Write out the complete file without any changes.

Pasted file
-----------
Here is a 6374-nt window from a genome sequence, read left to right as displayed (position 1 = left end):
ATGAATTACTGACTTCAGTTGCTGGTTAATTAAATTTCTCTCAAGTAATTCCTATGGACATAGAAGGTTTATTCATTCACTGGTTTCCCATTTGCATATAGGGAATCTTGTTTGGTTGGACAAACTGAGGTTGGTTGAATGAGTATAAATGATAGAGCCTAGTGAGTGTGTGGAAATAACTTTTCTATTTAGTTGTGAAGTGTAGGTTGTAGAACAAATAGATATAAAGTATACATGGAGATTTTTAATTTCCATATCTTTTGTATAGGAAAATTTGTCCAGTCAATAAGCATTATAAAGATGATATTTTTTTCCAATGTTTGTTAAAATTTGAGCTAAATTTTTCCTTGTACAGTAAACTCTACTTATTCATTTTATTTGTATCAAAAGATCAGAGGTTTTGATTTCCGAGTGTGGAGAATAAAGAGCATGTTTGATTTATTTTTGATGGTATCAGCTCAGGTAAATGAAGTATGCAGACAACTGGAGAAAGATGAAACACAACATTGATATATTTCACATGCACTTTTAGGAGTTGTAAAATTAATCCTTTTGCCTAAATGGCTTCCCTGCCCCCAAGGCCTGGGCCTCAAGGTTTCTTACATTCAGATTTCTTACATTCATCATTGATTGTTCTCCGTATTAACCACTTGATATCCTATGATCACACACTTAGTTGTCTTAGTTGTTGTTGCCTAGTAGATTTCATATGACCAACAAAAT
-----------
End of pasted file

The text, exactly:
Here is a 6374-nt window from a genome sequence, read left to right as displayed (position 1 = left end):
ATGAATTACTGACTTCAGTTGCTGGTTAATTAAATTTCTCTCAAGTAATTCCTATGGACATAGAAGGTTTATTCATTCACTGGTTTCCCATTTGCATATAGGGAATCTTGTTTGGTTGGACAAACTGAGGTTGGTTGAATGAGTATAAATGATAGAGCCTAGTGAGTGTGTGGAAATAACTTTTCTATTTAGTTGTGAAGTGTAGGTTGTAGAACAAATAGATATAAAGTATACATGGAGATTTTTAATTTCCATATCTTTTGTATAGGAAAATTTGTCCAGTCAATAAGCATTATAAAGATGATATTTTTTTCCAATGTTTGTTAAAATTTGAGCTAAATTTTTCCTTGTACAGTAAACTCTACTTATTCATTTTATTTGTATCAAAAGATCAGAGGTTTTGATTTCCGAGTGTGGAGAATAAAGAGCATGTTTGATTTATTTTTGATGGTATCAGCTCAGGTAAATGAAGTATGCAGACAACTGGAGAAAGATGAAACACAACATTGATATATTTCACATGCACTTTTAGGAGTTGTAAAATTAATCCTTTTGCCTAAATGGCTTCCCTGCCCCCAAGGCCTGGGCCTCAAGGTTTCTTACATTCAGATTTCTTACATTCATCATTGATTGTTCTCCGTATTAACCACTTGATATCCTATGATCACACACTTAGTTGTCTTAGTTGTTGTTGCCTAGTAGATTTCATATGACCAACAAAAT